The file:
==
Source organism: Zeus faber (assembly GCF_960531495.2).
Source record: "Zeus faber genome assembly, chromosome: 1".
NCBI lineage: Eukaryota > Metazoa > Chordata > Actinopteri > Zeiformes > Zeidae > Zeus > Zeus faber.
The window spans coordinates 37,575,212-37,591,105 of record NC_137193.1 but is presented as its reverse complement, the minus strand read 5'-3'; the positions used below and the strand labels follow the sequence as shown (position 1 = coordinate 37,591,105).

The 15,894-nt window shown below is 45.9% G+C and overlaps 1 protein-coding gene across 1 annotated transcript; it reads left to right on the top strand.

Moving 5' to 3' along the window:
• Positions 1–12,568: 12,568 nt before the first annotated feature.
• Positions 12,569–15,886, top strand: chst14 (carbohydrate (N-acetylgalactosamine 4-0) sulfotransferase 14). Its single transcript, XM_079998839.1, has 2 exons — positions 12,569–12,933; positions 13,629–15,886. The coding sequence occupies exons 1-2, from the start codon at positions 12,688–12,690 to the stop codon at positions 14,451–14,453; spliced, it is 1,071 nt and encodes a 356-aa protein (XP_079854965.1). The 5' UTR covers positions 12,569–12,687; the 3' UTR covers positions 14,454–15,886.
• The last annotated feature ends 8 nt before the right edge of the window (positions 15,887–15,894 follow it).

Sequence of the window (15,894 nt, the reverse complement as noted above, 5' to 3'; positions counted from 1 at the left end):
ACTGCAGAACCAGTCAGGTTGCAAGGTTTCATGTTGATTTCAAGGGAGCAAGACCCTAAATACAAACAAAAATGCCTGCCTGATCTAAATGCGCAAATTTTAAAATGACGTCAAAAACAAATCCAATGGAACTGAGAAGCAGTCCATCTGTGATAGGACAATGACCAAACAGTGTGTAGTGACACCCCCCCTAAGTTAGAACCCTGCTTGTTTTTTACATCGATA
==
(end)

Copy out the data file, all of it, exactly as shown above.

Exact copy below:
Source organism: Zeus faber (assembly GCF_960531495.2).
Source record: "Zeus faber genome assembly, chromosome: 1".
NCBI lineage: Eukaryota > Metazoa > Chordata > Actinopteri > Zeiformes > Zeidae > Zeus > Zeus faber.
The window spans coordinates 37,575,212-37,591,105 of record NC_137193.1 but is presented as its reverse complement, the minus strand read 5'-3'; the positions used below and the strand labels follow the sequence as shown (position 1 = coordinate 37,591,105).

The 15,894-nt window shown below is 45.9% G+C and overlaps 1 protein-coding gene across 1 annotated transcript; it reads left to right on the top strand.

Moving 5' to 3' along the window:
• Positions 1–12,568: 12,568 nt before the first annotated feature.
• Positions 12,569–15,886, top strand: chst14 (carbohydrate (N-acetylgalactosamine 4-0) sulfotransferase 14). Its single transcript, XM_079998839.1, has 2 exons — positions 12,569–12,933; positions 13,629–15,886. The coding sequence occupies exons 1-2, from the start codon at positions 12,688–12,690 to the stop codon at positions 14,451–14,453; spliced, it is 1,071 nt and encodes a 356-aa protein (XP_079854965.1). The 5' UTR covers positions 12,569–12,687; the 3' UTR covers positions 14,454–15,886.
• The last annotated feature ends 8 nt before the right edge of the window (positions 15,887–15,894 follow it).

Sequence of the window (15,894 nt, the reverse complement as noted above, 5' to 3'; positions counted from 1 at the left end):
ACTGCAGAACCAGTCAGGTTGCAAGGTTTCATGTTGATTTCAAGGGAGCAAGACCCTAAATACAAACAAAAATGCCTGCCTGATCTAAATGCGCAAATTTTAAAATGACGTCAAAAACAAATCCAATGGAACTGAGAAGCAGTCCATCTGTGATAGGACAATGACCAAACAGTGTGTAGTGACACCCCCCCTAAGTTAGAACCCTGCTTGTTTTTTACATCGATA